In a way, this should be Lesson Zero, since Marge has been socializing Zip from the very start. Also, socialization is in a class by itself. The impressions puppies get when very young, particularly in their first three months of life, will create their world view and affect their temperament and attitudes. This world view is infinitely harder to change later. Dogs can learn training and games for their whole lives. But if their early impressions of the world are negative, or they are not exposed to our human world during the socialization window, they will be playing catch-up for the rest of their lives. (I have direct experience with this, having a dog who grew up in the woods.)

Marge is socializing Zip with skill and care, with consideration of both his physical and emotional safety.

Don’t Keep Them Home

Many people still follow outdated advice to keep their puppies sequestered during the early months of their lives because of the danger of infectious diseases.  While it’s true that precautions should be taken to protect pups while their immune systems are still developing, the sad truth is the following:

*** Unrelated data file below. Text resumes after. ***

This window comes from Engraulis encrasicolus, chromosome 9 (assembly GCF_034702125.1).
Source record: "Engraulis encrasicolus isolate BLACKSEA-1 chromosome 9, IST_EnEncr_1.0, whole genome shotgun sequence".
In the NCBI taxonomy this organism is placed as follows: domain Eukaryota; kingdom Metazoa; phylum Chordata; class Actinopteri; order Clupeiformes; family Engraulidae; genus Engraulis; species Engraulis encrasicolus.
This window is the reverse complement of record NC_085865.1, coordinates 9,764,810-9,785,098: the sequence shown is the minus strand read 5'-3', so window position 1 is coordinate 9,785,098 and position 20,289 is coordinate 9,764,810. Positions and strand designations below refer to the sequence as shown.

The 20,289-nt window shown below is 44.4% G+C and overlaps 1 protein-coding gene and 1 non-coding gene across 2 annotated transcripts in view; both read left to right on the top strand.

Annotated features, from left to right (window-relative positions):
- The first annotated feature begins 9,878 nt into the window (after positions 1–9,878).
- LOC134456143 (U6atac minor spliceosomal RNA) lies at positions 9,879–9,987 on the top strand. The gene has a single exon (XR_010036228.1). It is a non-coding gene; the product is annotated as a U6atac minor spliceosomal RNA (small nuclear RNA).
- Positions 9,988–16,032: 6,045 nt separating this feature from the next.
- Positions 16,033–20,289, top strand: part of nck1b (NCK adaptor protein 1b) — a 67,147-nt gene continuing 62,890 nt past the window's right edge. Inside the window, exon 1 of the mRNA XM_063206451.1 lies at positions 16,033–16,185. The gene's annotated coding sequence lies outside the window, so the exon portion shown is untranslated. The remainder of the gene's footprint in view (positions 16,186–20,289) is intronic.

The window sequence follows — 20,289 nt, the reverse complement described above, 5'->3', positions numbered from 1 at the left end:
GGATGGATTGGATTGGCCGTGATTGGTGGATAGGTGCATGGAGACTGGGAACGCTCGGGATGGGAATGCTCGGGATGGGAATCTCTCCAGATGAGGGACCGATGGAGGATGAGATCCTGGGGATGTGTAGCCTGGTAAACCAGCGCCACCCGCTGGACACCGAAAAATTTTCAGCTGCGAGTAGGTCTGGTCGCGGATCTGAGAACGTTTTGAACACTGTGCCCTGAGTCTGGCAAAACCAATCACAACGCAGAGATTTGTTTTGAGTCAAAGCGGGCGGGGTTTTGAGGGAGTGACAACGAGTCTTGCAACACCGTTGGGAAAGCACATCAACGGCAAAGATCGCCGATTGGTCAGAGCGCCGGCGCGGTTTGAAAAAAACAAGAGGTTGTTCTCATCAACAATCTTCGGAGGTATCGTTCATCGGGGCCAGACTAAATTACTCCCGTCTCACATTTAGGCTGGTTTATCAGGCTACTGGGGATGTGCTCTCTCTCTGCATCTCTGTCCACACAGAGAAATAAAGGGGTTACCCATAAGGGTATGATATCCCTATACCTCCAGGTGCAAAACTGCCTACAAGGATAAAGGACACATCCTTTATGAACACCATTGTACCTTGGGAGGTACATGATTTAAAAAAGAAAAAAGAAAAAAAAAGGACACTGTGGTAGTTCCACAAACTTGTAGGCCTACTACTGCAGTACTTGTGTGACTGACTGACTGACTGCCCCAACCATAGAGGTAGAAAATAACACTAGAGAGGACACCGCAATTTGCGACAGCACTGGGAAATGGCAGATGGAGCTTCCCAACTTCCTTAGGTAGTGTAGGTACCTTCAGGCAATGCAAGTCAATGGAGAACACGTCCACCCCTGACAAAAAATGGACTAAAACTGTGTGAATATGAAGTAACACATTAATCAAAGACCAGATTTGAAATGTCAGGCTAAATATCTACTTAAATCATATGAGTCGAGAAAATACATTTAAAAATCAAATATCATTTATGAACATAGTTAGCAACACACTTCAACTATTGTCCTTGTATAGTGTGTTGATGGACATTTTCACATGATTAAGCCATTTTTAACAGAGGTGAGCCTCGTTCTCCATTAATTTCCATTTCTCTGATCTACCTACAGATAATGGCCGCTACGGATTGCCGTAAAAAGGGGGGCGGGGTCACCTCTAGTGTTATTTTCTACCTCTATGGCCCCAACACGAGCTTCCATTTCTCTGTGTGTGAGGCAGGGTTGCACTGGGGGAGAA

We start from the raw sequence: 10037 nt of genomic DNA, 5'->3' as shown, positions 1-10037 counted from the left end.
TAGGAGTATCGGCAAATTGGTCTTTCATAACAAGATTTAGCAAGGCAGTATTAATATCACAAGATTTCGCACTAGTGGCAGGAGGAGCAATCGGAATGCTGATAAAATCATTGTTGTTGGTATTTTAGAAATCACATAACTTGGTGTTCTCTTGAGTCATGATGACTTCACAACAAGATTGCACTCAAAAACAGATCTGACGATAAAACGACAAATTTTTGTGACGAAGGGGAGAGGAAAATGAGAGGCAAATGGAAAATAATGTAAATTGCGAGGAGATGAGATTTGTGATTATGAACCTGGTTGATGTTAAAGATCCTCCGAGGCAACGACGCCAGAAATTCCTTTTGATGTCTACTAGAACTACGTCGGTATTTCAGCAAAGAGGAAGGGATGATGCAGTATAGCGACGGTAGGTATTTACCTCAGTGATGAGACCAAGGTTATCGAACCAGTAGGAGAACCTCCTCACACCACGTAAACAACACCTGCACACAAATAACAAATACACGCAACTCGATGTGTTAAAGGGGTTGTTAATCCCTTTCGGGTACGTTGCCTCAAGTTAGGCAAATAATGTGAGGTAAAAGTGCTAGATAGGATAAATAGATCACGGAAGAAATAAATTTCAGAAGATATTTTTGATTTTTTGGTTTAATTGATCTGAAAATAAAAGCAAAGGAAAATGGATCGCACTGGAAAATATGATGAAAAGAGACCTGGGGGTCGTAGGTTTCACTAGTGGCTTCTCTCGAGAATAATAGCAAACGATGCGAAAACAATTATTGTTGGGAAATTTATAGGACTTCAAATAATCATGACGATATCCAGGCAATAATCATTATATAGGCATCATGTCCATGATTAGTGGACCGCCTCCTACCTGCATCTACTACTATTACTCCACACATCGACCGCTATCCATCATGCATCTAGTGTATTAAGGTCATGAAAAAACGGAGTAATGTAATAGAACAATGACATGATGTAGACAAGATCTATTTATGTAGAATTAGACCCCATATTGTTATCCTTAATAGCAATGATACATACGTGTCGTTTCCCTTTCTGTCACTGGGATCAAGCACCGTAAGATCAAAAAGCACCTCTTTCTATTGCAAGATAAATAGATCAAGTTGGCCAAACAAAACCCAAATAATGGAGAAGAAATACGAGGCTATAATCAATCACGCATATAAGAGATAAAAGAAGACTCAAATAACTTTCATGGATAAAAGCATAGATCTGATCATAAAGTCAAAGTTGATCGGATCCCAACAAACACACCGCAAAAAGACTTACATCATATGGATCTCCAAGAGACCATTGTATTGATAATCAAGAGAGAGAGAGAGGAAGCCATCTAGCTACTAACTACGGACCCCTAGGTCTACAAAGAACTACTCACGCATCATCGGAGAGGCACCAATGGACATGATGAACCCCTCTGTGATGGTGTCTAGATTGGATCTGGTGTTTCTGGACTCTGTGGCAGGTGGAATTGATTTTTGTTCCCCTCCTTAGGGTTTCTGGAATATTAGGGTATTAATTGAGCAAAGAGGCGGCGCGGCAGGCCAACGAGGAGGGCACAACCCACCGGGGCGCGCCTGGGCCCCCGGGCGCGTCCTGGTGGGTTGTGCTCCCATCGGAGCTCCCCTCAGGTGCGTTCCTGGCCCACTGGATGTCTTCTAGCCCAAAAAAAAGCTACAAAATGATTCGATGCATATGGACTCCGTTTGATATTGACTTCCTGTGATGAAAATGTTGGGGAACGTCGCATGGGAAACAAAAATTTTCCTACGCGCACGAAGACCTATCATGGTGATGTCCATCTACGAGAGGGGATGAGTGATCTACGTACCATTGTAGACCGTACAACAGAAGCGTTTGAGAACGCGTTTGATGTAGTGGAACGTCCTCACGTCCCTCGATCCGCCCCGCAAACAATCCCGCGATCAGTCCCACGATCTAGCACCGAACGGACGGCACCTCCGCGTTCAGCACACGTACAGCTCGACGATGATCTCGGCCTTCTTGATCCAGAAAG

Behavioral issues, not infectious diseases, are the number one cause of death for dogs under three years of age. –AVSAB Position Statement on Puppy Socialization

Let that be our call to action to get puppies out and about in a safe and positive way. Puppy classes, handling, and other socialization activities correlate positively with good behavior and retention in the home.

The following position statement (the source of the above quote) has appropriate information about balancing puppy socialization with protection from contagious diseases. I’ll cover some practical suggestions about that as well.

American Veterinary Society for Animal Behavior Position Statement on Puppy Socialization

What Does Socialization Mean?

There is a good summary in the position statement:

Veterinarians specializing in behavior recommend that owners take advantage of every safe opportunity to expose young puppies to the great variety of stimuli that they will experience in their lives. –AVSAB Position Statement on Puppy Socialization